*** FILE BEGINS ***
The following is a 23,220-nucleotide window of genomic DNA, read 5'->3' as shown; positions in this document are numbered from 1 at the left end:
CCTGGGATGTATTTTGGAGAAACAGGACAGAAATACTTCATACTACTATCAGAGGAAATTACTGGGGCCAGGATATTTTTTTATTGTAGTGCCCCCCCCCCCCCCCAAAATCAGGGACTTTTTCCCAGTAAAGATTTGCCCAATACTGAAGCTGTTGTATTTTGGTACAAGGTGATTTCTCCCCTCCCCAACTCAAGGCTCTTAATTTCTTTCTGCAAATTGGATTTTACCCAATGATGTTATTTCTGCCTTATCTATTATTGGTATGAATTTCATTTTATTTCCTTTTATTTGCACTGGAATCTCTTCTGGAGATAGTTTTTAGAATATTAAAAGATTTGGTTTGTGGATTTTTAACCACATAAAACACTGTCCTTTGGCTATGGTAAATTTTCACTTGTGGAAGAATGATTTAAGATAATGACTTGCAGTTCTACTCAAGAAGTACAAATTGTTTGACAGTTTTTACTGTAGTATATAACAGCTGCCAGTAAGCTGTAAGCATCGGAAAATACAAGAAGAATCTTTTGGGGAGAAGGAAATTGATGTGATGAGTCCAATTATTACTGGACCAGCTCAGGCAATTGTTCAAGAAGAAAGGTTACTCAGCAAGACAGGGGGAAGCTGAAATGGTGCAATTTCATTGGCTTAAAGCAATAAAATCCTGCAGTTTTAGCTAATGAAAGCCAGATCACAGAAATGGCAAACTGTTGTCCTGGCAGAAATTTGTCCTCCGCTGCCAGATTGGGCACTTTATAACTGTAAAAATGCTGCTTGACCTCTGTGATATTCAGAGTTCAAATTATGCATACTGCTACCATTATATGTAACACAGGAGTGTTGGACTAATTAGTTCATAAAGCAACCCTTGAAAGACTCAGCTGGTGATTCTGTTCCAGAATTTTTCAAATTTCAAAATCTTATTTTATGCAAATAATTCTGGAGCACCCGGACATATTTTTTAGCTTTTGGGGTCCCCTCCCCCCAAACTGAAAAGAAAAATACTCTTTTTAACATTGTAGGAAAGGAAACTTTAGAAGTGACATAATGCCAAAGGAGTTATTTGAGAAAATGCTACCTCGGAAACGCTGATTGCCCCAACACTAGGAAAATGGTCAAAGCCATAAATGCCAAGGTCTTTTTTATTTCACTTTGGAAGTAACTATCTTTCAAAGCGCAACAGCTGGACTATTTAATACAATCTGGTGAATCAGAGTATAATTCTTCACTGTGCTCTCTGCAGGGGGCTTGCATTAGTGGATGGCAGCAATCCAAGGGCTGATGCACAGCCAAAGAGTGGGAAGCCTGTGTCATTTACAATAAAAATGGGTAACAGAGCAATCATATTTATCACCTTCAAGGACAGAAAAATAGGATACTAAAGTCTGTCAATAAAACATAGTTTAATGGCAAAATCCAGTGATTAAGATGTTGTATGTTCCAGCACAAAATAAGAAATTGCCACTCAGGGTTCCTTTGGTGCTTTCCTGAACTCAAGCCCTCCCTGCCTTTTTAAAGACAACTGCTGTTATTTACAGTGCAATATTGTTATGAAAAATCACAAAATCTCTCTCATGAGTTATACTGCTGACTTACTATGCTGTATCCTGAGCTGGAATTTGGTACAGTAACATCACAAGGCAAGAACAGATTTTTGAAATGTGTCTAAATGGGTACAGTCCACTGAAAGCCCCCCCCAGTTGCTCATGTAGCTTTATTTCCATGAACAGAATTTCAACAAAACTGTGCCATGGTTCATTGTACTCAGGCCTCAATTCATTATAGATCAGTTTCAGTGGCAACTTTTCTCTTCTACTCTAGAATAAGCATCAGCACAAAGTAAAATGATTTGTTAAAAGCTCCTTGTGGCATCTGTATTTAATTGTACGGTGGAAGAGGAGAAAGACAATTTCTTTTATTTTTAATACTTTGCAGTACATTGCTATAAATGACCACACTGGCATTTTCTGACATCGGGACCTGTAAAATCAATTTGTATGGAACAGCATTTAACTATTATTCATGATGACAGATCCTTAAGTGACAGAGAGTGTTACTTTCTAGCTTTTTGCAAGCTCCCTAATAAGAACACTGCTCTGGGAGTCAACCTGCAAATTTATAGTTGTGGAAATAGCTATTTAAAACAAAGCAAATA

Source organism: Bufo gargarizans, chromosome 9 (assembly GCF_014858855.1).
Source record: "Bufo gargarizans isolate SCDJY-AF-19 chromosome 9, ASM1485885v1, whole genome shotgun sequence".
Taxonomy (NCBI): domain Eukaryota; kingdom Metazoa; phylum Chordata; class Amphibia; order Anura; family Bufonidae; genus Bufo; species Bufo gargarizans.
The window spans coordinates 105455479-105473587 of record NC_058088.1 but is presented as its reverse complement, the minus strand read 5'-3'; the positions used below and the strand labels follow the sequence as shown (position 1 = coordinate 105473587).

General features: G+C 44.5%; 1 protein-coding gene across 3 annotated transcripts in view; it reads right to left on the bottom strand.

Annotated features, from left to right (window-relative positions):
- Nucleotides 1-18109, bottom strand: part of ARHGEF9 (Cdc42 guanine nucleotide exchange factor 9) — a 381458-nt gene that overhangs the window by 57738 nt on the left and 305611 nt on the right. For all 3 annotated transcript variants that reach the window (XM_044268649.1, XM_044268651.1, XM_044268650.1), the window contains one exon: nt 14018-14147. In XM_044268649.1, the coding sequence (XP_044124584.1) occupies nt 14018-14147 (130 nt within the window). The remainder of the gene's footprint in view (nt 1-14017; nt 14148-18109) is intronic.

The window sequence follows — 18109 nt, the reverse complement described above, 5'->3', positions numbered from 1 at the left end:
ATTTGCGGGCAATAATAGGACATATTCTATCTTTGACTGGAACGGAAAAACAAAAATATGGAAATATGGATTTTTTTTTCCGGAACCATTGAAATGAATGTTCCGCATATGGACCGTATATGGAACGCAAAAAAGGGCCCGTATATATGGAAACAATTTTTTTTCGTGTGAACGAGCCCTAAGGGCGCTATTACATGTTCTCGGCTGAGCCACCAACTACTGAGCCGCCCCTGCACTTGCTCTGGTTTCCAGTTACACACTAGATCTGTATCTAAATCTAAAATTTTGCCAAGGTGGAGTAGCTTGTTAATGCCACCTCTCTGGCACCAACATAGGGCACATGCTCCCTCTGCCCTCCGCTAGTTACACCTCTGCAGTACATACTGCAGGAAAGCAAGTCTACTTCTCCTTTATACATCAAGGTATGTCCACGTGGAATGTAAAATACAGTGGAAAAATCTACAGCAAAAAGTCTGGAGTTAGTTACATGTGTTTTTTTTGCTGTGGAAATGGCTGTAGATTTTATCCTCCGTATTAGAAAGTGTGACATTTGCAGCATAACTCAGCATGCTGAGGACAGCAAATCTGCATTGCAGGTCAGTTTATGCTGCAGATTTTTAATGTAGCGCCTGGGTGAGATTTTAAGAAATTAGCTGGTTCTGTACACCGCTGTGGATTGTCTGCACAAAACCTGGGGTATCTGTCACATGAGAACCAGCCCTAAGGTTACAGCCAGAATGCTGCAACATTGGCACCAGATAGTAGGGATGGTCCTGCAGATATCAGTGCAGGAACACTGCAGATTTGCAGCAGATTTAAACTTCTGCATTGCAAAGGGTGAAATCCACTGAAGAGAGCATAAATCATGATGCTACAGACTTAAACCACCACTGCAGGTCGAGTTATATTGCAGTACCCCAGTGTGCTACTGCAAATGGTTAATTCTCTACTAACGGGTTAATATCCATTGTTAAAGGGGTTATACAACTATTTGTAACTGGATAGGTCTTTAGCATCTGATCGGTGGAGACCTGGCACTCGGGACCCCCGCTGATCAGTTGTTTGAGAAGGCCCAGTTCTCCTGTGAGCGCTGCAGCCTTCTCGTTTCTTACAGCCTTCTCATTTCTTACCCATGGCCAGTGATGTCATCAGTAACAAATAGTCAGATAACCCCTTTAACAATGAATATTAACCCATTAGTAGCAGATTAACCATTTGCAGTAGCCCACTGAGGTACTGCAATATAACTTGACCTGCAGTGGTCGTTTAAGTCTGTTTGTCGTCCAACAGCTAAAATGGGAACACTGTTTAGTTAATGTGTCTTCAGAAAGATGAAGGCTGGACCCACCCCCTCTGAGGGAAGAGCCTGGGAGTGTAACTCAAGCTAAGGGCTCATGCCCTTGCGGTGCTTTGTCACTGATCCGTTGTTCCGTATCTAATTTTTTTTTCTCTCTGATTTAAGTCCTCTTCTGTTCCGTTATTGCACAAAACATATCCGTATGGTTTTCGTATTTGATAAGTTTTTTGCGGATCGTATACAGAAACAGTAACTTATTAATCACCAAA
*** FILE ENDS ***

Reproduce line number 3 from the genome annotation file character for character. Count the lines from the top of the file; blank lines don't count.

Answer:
Source organism: Bufo gargarizans, chromosome 9 (assembly GCF_014858855.1).